Let me explain, in Chinese, each character (which is equivalent to a syllable) has a tone. There are four tones in Chinese. Depending on the tone used, the sound can represent different characters. Different characters have different meanings. For example, 听 (ting1) and 挺 (ting3) both are pronounced tee-ng. The first one is the verb to listen. The second is the adverb very. Ting1 means that it pronounced as if you are really bored: tiiiiing. Ting3 sounds like you are halfway through saying the word when you decide it should be a question: tiiNG. Tone 2 sounds very similar to tone 3. Tone 4 is very quick, like you were angry and said, “ting!”
When Mengting said we would have to decide on the meaning of my made-up name, she meant that we would have to pick the tone and character for the sounds. In the end my Chinese name ended up being Long2 Jing4 Bao4 or Strong Explosion Dragon (note: surnames are put first in Chinese). I even adopted my Chinese name for work. The students called me Mr. Long. If my Chinese was better maybe I could have got them to call me Long xian1sheng (Mr. Long) or Long lao3shi1 (Teacher Long). My Chinese was so bad when I arrived in China that they thought I called myself Mr. Long because of how tall I am.
Nonetheless, the Chinese got a real kick out of my name; they told me it was like being named, “Automobile.” They would ask me my name and then ask which characters. I would say Jing4 and flex, then Bao4 followed by throwing my arms out.
I wanted a Chinese name to mirror what the Chinese did when they came to America; naming themselves something like, “Mark.” They have a good reason to do it too. In general, people have a difficult time remember names that are either new to them, and/or from a different language. You might remember “Toni,” but you sure in the hell aren’t going to remember, “Jinwei.”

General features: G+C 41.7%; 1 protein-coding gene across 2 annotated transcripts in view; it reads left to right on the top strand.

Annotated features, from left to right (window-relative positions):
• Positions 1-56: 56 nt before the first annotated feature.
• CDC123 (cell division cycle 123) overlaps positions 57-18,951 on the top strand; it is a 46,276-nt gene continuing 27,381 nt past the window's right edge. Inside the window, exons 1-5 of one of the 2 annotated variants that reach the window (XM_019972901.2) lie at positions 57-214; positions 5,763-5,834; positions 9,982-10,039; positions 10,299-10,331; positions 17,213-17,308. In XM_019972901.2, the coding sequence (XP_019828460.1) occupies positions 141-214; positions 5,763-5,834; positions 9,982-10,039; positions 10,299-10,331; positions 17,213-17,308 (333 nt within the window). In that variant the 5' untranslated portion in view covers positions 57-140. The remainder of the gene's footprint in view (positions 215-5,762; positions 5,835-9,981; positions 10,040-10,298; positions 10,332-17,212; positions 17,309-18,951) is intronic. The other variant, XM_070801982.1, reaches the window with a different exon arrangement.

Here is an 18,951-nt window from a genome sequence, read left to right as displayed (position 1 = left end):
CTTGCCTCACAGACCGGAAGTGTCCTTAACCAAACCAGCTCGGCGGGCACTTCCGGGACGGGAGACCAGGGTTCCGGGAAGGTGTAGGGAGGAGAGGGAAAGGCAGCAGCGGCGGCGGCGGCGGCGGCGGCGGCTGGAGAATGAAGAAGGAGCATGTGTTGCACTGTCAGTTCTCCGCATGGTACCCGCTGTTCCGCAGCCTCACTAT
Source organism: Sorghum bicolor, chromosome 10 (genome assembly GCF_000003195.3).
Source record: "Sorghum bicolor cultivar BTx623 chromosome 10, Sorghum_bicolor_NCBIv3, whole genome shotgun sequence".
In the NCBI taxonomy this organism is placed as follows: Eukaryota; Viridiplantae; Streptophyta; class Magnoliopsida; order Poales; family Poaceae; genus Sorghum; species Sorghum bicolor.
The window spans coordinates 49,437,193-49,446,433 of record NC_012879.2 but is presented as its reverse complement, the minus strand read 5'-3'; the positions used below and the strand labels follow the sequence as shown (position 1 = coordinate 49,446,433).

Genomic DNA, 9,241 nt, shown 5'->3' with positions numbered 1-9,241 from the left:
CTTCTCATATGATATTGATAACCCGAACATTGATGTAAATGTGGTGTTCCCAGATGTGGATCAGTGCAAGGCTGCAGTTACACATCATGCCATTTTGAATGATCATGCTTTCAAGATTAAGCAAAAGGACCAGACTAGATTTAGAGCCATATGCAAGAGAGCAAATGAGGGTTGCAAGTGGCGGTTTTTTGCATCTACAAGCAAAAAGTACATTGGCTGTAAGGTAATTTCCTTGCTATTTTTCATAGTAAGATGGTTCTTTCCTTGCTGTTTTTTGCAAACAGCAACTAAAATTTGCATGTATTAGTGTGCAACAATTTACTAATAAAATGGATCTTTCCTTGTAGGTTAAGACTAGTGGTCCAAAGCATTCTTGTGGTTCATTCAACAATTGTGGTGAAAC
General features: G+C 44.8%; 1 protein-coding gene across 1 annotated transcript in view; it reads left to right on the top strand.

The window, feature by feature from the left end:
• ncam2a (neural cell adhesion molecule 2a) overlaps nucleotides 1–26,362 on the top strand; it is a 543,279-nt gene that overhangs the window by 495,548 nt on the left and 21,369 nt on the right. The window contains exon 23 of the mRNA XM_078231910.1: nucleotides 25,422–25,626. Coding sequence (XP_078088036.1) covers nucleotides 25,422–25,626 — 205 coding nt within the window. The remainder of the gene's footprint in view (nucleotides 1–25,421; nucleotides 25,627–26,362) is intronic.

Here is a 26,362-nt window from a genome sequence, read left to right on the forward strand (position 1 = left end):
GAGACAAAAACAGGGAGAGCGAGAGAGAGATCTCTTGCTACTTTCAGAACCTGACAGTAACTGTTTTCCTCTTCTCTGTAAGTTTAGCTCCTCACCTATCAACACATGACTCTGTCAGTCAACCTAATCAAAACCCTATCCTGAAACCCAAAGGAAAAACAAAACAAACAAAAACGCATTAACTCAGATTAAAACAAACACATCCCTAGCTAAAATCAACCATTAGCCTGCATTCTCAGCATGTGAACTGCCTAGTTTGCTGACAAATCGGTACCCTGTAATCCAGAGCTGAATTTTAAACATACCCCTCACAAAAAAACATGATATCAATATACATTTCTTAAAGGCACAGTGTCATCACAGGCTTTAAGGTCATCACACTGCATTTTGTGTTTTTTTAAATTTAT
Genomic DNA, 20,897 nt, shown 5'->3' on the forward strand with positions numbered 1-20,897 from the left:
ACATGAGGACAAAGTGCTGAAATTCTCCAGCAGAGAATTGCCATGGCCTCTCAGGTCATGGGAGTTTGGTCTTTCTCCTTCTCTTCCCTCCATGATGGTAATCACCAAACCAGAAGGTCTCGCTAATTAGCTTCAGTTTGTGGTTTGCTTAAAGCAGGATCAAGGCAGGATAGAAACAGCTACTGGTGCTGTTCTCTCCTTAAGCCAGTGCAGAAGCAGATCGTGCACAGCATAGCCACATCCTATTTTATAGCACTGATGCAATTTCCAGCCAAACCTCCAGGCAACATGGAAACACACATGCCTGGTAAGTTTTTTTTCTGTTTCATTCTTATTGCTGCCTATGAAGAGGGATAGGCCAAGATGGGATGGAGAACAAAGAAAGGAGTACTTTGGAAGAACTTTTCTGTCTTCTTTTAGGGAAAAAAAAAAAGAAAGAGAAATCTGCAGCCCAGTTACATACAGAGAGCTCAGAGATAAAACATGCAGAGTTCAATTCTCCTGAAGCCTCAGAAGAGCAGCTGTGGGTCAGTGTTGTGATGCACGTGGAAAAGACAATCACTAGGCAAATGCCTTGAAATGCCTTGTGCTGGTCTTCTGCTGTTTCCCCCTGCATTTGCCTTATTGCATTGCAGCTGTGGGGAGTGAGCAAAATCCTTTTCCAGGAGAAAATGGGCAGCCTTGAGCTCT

It is sad though, think of Butch from Tarantino’s Pulp Fiction, “I’m American honey, our names don’t mean shit.” Chinese names, on the other hand, have significant meaning. For example, Mengting means ‘Beautiful Dream.’ However, they have the Lexus side of it too.
Lots of women are named something with xue3 (snow). They really value white skin in China. I guess they hope if they name their daughter Snow Angel that her skin will turn out like porcelain. They go to extreme lengths to protect their skin tone. If you are up for a good laugh google image “full-body swimsuit china.”
I had not seriously considered visiting Mengting because I am a terrible procrastinator with a sizeable dose of cheapness. My plans changed quickly with a few strolls and boring nights in the then abandoned Shanghai. I sent Mengting a WeChat message, “is it still cool if I come visit you?” “Of course! Did you buy your plane ticket yet? How long will you stay?”
We worked out all the details. A week into CNY, I headed to the Pudong Airport outside of Shanghai. Although, I was flying to visit a friend in her hometown, I still was nervous. Once in Chongqing, I would have to take the airport bus downtown. Nothing, not even my bi-weekly Chinese tutoring sessions, felt like they had prepared me to ask, “Where is the bus to downtown?” Shanghai has that discouraging effect on second-language learners.
Shanghainese might be the rudest people on the planet. If you don’t believe me, ask a Chinese friend. They will solemnly nod their head, “yes, it is true.” The Shanghainese excel at it. Experts. You can’t practice Chinese with them because the locals would refuse to speak to you. They would, without looking up from their TV or computer screen, shoo you away. My level of confidence with Chinese was at -15%. Subconsciously, I thought all of China was like Shanghai; filled with judgmental unhelpful people. I hated watching them smirk and tell their friends that they couldn’t understand me. I had grown so weary of the Shanghainese attitudes, that at times I would resist leaving my apartment to get food.
Mengting was going to be my crutch, she could handle all the interaction, and I could still experience what her hometown had to offer without feeling completely embarrassed. All I had to do was get downtown, and that seemed feasible. I felt like the embarrassment of asking someone in broken Chinese where the bus is was worth escaping Shanghai for five days.
Arriving at Pudong Airport, I tried to locate my airline. Their logo wasn’t helping and I didn’t know where to go, so I texted Mouuuntain. She responded, “Why are you flying to Chongqing?” Seriously, I naively thought, has she really forgotten that I am coming to visit? “I am coming to visit you!”